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Waiting, Crying, Hoping
The subway poster stared back at me, mockingly. “Improving service all the time,” it read, referring to improvements on the MTA. It was written without irony – except that right now, at this moment, everything about it was ironic. I had boarded the “D” train at one hundred and twenty-fifth street, hoping to get into work early. It’s a straight shot on the express down to fifty-ninth street and then four stops to my final destination, thirty-fourth street.
The train was crowded on this Wednesday morning, and I wormed my way past the people crowding around the door to a pocket of empty space in the center of the train. It was packed, but the advantage of the D over the C or the No. 1 is that it makes fewer stops and the discomfort is minimal. And, if I find a seat, I can usually get in a few pages of a Perry Mason mystery.
The doors closed and we zoomed off. I swayed back and forth with the train and let my mind wander. We had passed eighty-first street and were in our last leg before fifty-ninth Street when the train began slowing down. Slower. Slower. Slower.
Then we came to a full stop in the tunnel. It was dark out there. People in the train shifted uncomfortably. “Ladies and gentlemen,” came a faint, garbled voice over the train’s loudspeaker. “We are…” the voice faded away into a crackling collection of static.
We waited. And waited. Some people a few feet away from me talked loudly, and laughed, as though at a party. Everyone else stood glumly in place, trying to avoid staring at the other passengers, with whom they shared that strange intimacy of the subway rider. I put my bag on the floor. My legs were hurting. I tried to stretch them a bit.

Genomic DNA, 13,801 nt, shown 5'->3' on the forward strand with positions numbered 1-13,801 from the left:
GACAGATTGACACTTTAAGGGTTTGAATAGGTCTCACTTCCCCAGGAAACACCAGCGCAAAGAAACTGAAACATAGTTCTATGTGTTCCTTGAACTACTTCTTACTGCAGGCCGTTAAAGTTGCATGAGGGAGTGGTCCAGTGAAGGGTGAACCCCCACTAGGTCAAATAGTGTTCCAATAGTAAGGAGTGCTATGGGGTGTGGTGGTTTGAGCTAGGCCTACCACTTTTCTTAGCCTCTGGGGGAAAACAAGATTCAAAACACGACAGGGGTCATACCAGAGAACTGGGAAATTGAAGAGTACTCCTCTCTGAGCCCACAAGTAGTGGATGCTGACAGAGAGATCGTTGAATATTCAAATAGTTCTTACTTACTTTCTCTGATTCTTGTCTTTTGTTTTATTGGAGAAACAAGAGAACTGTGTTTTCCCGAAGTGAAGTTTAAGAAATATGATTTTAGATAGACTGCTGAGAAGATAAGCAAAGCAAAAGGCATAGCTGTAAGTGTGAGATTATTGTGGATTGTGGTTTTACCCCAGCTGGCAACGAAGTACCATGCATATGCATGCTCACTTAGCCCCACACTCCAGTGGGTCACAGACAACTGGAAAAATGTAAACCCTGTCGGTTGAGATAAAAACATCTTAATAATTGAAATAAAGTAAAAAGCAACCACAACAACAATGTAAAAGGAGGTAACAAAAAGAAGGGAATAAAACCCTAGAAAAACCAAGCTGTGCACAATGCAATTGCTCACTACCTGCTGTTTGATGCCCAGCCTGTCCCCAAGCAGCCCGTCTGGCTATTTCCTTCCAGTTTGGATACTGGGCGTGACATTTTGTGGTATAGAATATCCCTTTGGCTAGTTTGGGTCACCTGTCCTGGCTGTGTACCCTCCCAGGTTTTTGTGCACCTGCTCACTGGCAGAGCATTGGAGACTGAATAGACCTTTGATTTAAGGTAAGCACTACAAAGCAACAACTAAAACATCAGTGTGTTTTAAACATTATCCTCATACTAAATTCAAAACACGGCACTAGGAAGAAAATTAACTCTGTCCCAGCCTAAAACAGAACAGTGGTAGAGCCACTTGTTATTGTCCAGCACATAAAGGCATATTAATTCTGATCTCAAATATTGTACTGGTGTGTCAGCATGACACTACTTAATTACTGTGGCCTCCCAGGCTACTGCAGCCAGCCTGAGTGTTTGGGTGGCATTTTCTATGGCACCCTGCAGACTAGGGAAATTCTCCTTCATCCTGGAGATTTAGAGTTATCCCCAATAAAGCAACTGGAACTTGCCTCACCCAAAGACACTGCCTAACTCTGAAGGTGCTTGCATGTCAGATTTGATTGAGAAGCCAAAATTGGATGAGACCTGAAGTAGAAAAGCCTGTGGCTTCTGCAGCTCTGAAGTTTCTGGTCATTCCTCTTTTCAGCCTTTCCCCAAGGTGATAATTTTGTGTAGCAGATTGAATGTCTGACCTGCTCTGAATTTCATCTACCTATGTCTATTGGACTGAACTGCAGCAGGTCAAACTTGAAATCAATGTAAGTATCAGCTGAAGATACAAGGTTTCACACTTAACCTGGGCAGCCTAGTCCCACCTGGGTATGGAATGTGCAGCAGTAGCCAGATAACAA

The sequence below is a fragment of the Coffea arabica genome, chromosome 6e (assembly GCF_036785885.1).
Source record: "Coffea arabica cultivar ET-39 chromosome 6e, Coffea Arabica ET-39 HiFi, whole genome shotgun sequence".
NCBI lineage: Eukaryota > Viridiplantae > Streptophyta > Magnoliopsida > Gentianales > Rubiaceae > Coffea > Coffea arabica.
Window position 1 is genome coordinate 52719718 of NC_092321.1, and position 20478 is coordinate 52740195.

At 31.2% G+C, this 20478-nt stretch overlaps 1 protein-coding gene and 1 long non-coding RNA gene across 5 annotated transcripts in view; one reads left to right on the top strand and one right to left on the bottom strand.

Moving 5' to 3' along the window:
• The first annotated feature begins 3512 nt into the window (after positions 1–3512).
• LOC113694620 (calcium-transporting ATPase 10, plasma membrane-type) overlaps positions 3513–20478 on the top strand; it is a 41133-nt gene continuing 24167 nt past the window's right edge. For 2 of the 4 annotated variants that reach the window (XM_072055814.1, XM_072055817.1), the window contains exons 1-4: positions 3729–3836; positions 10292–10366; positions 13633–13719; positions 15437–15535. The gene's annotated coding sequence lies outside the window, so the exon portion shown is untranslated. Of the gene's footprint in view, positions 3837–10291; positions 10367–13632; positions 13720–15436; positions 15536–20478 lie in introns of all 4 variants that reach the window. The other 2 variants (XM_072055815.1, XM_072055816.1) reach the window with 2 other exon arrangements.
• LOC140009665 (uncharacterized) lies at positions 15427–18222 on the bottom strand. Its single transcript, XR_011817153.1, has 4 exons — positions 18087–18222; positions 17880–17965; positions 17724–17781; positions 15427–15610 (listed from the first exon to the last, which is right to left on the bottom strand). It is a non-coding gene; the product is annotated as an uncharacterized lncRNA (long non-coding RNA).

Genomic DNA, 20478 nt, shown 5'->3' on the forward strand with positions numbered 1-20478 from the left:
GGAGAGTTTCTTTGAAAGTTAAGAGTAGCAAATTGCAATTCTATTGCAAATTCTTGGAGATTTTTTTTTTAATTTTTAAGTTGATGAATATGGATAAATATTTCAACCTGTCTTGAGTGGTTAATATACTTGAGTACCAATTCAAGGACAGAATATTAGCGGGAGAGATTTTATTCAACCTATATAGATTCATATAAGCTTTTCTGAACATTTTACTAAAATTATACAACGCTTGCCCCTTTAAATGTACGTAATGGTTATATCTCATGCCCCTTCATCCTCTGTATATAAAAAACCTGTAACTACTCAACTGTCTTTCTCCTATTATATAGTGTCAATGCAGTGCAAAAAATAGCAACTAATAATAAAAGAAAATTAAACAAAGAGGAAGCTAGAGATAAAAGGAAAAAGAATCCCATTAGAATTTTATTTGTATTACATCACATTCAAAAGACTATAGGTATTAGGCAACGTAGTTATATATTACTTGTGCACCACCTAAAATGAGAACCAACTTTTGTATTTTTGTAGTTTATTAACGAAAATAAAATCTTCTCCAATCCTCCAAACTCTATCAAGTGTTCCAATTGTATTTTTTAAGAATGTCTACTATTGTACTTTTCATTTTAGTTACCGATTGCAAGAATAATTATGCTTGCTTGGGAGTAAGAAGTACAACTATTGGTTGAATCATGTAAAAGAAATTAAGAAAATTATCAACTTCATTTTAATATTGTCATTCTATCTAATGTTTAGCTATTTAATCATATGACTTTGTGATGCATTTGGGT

Fifteen minutes went by and many other trains had rumbled slowly by us: the A, the B, the C, and the D, going both uptown and downtown. A young woman standing at the door said, “Why don’t they tell us what’s going on?” No one responded. She worked her way past me and others until she was deep into the car. An announcement came on, once again too garbled to understand. But, apparently, it was more audible at the point where the woman was standing because she repeated it for the benefit of those who could not hear it: “There’s a police investigation,” she said. “We will be moving shortly. Thank you for your patience and cooperation.”
I always wonder why conductors feel it is necessary to thank you for your patience and cooperation. What else can you do but be patient and cooperate? Yell and riot? It’s sort of like thanking the rat in a Skinner Box for being patient and understanding as he frantically tries to avoid getting an electric shock.
Anyway, it was reassuring to know that it was the police holding us up, not a mechanical failure of the train. That relief was short-lived, however, when the engineer came on the loudspeaker, crisp and clear, apparently trying to communicate with the conductor but also sharing his thoughts with us. “We have an air problem,” he said cryptically (and, I thought, somewhat frantically). I later figured he was referring to the brakes, but at the time, I thought he might mean the air in the train. And sure enough, it seemed to be getting hotter in there. We had been waiting 25 minutes. Were we running low on oxygen?
Just as I was beginning to have dark forbodings of all of us being escorted off the train and through the tunnel (like the scene in the good version of The Taking of Pelham 1-2-3), the train made a wooshing sound, there was a lurch, and we rumbled into fifty-ninth street.
Many of us tumbled out of the train, but many more intrepid souls stayed, happy to get a seat. No explanations and no apologies were offered. Just another day with the MTA.
March 3, 2011